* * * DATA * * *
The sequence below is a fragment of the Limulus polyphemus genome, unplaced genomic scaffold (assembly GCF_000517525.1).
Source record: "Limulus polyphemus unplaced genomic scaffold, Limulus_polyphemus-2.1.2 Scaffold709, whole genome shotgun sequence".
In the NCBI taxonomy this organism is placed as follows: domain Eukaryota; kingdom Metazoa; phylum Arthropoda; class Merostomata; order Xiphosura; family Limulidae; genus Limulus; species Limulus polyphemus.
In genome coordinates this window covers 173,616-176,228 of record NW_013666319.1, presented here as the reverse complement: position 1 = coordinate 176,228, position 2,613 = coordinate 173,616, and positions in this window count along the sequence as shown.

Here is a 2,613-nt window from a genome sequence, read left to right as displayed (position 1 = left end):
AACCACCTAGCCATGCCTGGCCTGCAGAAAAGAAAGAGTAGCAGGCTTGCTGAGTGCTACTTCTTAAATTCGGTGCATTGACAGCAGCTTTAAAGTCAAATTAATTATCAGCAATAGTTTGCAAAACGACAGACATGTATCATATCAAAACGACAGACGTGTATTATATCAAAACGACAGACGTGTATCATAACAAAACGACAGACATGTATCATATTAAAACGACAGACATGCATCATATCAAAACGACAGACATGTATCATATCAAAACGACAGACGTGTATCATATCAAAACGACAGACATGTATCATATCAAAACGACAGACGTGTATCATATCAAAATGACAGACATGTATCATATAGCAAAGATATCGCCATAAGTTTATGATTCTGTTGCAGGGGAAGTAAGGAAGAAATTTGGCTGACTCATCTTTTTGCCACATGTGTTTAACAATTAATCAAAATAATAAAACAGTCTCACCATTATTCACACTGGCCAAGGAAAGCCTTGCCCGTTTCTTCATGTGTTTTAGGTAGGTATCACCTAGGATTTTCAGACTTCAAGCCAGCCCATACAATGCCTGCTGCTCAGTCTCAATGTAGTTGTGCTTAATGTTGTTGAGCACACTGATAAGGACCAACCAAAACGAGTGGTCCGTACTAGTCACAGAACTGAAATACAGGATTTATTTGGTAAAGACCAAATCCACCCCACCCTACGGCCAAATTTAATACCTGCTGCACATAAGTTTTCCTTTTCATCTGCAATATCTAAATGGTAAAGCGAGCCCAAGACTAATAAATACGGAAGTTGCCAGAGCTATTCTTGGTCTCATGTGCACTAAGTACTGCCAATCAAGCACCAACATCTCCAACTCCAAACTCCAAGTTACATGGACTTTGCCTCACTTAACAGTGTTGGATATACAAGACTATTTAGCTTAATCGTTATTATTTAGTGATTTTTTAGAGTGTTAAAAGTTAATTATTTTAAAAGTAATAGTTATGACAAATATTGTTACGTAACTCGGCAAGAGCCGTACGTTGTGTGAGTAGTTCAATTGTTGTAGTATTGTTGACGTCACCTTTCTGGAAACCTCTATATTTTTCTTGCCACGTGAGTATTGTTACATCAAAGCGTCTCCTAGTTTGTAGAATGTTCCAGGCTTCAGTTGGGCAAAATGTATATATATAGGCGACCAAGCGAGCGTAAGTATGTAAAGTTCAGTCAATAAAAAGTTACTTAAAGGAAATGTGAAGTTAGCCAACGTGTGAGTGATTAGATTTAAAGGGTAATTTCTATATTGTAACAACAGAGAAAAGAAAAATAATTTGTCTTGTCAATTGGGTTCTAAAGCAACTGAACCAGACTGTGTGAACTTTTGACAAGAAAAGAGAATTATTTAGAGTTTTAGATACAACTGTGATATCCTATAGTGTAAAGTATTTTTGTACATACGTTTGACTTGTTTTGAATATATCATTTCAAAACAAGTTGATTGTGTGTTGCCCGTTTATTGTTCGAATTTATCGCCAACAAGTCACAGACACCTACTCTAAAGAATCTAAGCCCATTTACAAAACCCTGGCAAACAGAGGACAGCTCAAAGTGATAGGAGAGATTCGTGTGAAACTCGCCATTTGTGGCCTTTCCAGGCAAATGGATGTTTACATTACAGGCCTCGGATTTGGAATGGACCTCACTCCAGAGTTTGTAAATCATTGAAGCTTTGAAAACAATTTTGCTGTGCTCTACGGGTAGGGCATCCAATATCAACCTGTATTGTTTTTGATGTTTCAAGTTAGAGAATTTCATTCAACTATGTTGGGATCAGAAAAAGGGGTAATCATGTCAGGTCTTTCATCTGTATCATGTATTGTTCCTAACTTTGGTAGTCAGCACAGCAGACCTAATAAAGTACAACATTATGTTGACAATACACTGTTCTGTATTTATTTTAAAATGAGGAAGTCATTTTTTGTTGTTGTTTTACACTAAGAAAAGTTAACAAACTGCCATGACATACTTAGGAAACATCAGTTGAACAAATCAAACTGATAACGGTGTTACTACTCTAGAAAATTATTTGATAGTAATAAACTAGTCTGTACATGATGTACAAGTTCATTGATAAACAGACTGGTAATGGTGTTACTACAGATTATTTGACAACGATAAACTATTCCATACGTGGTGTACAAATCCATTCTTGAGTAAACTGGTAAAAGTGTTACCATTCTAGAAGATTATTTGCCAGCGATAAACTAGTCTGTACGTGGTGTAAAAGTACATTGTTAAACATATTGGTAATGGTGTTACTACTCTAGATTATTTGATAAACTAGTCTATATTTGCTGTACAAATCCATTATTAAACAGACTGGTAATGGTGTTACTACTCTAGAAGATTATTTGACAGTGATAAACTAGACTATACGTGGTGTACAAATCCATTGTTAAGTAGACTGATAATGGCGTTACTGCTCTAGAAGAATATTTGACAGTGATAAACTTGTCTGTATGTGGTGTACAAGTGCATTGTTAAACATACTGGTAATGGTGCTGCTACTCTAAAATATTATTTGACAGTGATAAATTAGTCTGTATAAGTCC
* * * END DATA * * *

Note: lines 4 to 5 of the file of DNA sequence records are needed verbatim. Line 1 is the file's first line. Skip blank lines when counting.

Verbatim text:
In genome coordinates this window covers 173,616-176,228 of record NW_013666319.1, presented here as the reverse complement: position 1 = coordinate 176,228, position 2,613 = coordinate 173,616, and positions in this window count along the sequence as shown.

Here is a 2,613-nt window from a genome sequence, read left to right as displayed (position 1 = left end):